Spinner: With some talk of England playing both Graeme Swann and Monty Panesar, particularly at Cardiff, which is taking plenty of turn, this is a bad time for Australia to be struggling to find top line Test spinners. In 2005, Shane Warne and Stuart MacGill both toured, but this time around, it would be a bold move indeed for them to go with the same policy. Nathan Hauritz has to be the favourite, given how he has impressed in South Africa and the United Arab Emirates. Jason Krejza, Bryce McGain, Beau Casson, or the part-time spin of Simon Katich and Michael Clarke are the other options.
Pace bowlers: Fortunately for the tourists, the situation is nothing like as bleak in the fast bowling department. Lee and Johnson will form a potent opening partnership and both men are fresh following an injury layoff (Lee) and a break (Johnson). Both possess express pace and Johnson, who England have not faced before, has that element of surprise in his favour. If fit, Stuart Clark, another man who has experience of English conditions thanks to his time with Middlesex and Hampshire, is a more than useful choice as first change with his nagging accuracy that many have compared to Glenn McGrath. He offers the experience from which two from Peter Siddle, Ben Hilfenhaus, Doug Bollinger, Brett Geeves and Steve Magoffin should learn plenty during the tour.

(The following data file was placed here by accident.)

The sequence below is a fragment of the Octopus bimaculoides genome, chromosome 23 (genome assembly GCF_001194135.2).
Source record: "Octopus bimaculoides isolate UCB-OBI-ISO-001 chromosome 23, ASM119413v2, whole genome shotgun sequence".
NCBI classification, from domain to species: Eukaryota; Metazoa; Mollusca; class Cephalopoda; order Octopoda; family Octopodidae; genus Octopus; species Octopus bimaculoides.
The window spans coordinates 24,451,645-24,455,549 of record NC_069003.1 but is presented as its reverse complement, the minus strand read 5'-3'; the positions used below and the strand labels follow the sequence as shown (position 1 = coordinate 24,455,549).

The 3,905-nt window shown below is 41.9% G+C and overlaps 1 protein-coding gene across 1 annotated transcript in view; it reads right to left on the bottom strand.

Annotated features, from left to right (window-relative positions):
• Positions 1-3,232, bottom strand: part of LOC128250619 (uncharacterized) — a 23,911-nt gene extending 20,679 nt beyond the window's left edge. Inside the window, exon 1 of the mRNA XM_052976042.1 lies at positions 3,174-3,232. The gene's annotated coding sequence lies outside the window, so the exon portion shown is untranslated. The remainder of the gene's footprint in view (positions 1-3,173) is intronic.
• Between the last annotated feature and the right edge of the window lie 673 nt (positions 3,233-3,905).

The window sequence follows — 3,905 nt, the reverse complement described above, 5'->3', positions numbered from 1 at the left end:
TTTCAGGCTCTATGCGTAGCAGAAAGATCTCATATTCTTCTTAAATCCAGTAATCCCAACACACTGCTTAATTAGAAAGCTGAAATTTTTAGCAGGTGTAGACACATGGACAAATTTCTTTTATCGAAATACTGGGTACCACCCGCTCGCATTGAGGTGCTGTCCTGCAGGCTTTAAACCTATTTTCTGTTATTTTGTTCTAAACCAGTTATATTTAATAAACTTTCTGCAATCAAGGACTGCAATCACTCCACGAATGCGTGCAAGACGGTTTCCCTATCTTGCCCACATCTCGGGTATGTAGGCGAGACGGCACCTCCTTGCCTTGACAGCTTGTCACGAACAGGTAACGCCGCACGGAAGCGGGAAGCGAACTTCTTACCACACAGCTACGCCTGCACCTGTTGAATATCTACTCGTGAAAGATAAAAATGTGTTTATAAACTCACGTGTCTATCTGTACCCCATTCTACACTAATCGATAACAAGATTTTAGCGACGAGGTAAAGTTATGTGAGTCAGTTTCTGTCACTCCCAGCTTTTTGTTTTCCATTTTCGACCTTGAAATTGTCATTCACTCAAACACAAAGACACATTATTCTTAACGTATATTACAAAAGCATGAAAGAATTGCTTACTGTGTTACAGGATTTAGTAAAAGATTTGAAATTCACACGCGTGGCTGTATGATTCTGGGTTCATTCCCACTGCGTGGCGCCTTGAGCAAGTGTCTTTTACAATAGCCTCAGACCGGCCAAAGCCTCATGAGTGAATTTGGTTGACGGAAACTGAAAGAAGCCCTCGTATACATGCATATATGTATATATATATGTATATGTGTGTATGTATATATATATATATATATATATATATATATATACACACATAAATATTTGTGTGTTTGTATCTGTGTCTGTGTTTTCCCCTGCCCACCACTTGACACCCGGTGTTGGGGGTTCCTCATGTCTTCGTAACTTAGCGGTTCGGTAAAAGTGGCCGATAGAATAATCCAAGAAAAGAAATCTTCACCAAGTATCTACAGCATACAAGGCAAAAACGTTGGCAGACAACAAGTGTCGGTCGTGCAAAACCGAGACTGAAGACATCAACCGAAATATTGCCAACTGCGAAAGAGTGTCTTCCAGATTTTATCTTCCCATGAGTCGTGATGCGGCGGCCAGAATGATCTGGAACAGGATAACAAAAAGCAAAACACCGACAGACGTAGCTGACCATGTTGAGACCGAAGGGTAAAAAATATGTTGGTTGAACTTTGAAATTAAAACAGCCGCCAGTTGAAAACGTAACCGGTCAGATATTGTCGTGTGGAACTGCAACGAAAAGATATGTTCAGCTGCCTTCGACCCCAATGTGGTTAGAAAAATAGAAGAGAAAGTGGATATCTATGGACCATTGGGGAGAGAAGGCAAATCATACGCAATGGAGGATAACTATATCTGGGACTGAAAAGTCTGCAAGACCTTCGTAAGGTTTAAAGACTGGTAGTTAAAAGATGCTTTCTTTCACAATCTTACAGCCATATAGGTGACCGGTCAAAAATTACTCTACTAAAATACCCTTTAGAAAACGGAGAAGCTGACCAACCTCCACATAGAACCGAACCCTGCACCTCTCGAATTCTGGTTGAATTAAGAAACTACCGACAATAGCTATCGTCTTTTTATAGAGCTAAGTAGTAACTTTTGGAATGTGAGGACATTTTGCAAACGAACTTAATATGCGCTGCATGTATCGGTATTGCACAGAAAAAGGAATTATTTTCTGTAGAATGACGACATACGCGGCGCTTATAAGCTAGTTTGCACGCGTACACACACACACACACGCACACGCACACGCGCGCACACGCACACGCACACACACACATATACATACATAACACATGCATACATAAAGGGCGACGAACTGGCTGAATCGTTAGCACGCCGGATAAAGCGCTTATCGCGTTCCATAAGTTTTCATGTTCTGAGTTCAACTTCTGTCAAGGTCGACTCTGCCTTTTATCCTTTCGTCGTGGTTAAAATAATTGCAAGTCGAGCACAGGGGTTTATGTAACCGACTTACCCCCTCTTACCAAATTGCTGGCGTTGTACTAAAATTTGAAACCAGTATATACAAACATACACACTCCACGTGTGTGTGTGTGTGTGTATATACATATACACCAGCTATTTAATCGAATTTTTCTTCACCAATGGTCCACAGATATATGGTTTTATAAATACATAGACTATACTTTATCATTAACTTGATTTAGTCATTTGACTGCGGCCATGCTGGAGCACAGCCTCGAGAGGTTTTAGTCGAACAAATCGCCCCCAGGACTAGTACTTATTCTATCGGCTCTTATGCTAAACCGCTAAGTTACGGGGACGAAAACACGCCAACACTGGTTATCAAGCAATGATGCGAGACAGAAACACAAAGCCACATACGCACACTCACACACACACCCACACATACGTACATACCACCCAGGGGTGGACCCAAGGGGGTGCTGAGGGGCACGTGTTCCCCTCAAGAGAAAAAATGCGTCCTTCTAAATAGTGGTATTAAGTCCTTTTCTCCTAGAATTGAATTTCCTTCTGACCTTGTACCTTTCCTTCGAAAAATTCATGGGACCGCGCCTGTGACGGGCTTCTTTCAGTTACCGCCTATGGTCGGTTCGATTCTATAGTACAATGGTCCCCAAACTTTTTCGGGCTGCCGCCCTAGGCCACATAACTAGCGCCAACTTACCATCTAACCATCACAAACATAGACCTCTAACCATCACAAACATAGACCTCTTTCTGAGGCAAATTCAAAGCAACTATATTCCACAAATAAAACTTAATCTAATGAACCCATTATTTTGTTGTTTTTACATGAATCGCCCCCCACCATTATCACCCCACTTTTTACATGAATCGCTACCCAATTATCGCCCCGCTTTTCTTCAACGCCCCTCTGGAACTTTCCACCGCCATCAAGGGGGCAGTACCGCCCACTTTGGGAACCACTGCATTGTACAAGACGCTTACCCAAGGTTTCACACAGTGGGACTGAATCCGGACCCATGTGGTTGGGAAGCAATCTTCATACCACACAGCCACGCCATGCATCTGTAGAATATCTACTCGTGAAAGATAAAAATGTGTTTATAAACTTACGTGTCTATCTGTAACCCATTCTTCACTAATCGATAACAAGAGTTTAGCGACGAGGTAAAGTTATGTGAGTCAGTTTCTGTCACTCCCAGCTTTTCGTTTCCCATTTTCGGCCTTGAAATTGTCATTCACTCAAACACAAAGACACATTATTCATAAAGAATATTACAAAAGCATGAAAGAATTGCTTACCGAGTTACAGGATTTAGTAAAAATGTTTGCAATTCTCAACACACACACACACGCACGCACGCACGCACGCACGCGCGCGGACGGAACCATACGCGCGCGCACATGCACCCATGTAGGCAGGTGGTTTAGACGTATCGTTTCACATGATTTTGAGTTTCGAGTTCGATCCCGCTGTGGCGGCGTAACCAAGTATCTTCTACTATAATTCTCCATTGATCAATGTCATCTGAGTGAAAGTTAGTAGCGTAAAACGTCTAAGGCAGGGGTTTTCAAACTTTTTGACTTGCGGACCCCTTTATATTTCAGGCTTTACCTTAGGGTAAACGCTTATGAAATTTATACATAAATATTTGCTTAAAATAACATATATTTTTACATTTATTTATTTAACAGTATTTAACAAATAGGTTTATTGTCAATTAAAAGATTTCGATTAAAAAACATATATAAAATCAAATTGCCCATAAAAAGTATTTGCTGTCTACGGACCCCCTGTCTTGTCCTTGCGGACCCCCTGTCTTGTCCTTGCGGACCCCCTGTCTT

In 2005, the make-up of the touring party was thus: two openers, five batsmen, two wicket-keepers, one all-rounder (Warne), one specialist spinner and five pace bowlers. Two spinners would appear unlikely this time around, which opens the door for Symonds to join Watson as a second all-rounder and a third spin option with his off breaks. Put it this way, England would rather face the unknown and relatively inexperienced McDonald than Symonds, a man who his taken them apart on more occasions than they care to remember.
The Ashes begin on 8th July at the SWALEC Stadium, Cardiff with the Australian squad announcement on Wednesday 20th May, 11am local time in Sydney. John Pennington, the 'voice' of Cricket World® Radio, writes a weekly column for CricketWorld.com which appears at the start of the week.